What I Like
If there’s one thing to appreciate about the Anon Raider, it’s the protection. There aren’t a lot of features here, but at the end of the day you’re getting a good Endura-Shell at an extremely affordable price. The helmet is durable and easily strong enough to protect you in the event of a crash or accident. It should hold up for quite a while too.
There’s also something to be said about the sleek, skate-inspired design. I think it looks great. As a bonus, goggles seem to work quite well through the handy goggle clip. While the helmet itself doesn’t have the warmth I wanted, the removable ear pads do a good job of keeping out the wind.
This model is also cheap and functional. That makes it a fine choice for newer skiers or those who don’t need to get a lot from their equipment. Overall, I give it high marks in terms of value.
What I Dislike
I always enjoy the minimalist approach when it comes to ski gear, and even I found this model to be lacking. There’s nothing wrong with going a bit slimmer, but I would have liked a few extra features to help balance out some of the fit and warmth issues. The extra space doesn’t entirely give you the protection you’d expect.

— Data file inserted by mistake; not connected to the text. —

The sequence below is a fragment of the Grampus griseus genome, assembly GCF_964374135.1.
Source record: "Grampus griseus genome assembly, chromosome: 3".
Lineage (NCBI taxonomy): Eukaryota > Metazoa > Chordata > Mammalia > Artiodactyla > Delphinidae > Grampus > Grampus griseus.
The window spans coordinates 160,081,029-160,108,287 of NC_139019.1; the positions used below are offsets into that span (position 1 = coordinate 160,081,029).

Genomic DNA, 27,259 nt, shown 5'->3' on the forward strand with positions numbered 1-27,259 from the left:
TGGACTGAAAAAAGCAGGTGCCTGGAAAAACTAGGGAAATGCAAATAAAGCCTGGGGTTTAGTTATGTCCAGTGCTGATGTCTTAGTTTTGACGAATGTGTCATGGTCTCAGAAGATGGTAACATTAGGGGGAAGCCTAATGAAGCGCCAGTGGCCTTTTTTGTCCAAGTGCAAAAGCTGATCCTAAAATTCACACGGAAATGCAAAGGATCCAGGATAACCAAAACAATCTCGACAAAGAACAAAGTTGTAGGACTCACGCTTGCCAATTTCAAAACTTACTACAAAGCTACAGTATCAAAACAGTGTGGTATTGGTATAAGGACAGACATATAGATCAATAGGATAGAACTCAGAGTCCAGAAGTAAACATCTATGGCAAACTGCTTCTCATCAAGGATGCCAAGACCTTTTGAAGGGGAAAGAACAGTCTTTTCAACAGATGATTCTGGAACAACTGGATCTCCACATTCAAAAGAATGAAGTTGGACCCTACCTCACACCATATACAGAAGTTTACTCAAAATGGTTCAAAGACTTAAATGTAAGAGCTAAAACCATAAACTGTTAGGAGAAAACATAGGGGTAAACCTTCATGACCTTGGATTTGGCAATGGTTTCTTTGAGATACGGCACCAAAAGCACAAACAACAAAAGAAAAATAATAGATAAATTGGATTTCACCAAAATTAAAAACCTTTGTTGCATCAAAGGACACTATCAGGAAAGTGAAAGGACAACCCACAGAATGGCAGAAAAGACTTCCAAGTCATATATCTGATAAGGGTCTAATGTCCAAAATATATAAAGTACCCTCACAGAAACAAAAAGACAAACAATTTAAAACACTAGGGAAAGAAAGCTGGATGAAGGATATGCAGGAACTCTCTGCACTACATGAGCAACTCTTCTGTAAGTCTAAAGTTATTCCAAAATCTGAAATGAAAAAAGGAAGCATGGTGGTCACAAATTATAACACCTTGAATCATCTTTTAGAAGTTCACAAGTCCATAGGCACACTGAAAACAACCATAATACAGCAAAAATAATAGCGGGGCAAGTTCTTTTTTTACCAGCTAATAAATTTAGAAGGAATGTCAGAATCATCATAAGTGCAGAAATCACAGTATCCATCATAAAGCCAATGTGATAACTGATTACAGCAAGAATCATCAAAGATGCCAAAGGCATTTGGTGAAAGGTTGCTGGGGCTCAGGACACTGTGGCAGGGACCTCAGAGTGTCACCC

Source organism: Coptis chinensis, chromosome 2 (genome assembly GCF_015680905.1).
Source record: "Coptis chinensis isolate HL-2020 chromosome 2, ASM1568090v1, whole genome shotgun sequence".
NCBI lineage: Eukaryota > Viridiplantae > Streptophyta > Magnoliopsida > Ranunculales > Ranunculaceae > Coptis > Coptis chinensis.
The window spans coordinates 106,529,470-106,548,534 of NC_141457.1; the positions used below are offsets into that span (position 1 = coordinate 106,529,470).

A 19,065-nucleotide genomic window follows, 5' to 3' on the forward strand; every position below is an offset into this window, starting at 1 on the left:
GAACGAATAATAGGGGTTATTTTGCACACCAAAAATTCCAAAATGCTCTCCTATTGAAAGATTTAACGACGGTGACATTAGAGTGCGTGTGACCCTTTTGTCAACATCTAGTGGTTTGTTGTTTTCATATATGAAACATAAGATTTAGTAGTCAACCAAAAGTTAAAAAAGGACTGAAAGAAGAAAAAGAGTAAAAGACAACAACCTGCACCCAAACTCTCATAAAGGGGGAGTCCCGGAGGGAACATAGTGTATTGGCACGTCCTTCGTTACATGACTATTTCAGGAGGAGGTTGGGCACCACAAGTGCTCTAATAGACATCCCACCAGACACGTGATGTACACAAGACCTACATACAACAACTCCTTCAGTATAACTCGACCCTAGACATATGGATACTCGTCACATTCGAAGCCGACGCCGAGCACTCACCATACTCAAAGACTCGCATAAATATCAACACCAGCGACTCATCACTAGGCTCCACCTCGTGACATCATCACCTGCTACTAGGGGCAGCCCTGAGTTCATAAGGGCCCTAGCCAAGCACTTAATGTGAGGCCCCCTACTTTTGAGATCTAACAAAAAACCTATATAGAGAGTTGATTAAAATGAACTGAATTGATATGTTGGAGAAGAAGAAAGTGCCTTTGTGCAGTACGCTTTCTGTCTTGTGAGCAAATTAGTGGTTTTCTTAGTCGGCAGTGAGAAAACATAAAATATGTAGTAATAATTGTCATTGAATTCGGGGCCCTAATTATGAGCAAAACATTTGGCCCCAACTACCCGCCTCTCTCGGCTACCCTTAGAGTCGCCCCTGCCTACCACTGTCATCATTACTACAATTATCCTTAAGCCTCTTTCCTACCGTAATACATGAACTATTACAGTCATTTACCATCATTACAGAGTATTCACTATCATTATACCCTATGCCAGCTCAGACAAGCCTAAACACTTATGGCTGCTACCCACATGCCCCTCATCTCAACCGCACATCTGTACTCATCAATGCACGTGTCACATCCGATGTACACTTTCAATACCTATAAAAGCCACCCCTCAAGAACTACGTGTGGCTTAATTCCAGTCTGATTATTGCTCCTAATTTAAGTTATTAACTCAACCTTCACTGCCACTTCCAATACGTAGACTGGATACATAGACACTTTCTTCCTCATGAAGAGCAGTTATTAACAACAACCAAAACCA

The other big issue here is the ventilation. Though the system does let in cool air, it’s also not adjustable (something I really like) and the openings tend to let in snow. That won’t be a big issue if you’re skiing in calm conditions, but if you plan to bring this out onto a rough or tumultuous day, it’s going to matter.
The Anon Raider is certainly a great helmet in terms of reliability and value. However, it’s far from the only affordable model with a streamlined design. If you want some good ones, take a look at these models:
- OutdoorMaster Kelvin – Equipped with a similar design to the Raider, the Kelvin is another budget-friendly helmet with good durability. It also has adjustable ear pads but comes with a size adjustment dial as well. The color options are nice to have as well.
- ILM Ski Helmet – This model is a solid choice for skiers who want the same simple appearance as the Raider but with a few extra features. The 17 vents provide tons of airflow and the size adjustment dial provides you with more versatility in terms of fit. The goggle bracket and anti-slip pad are both great too.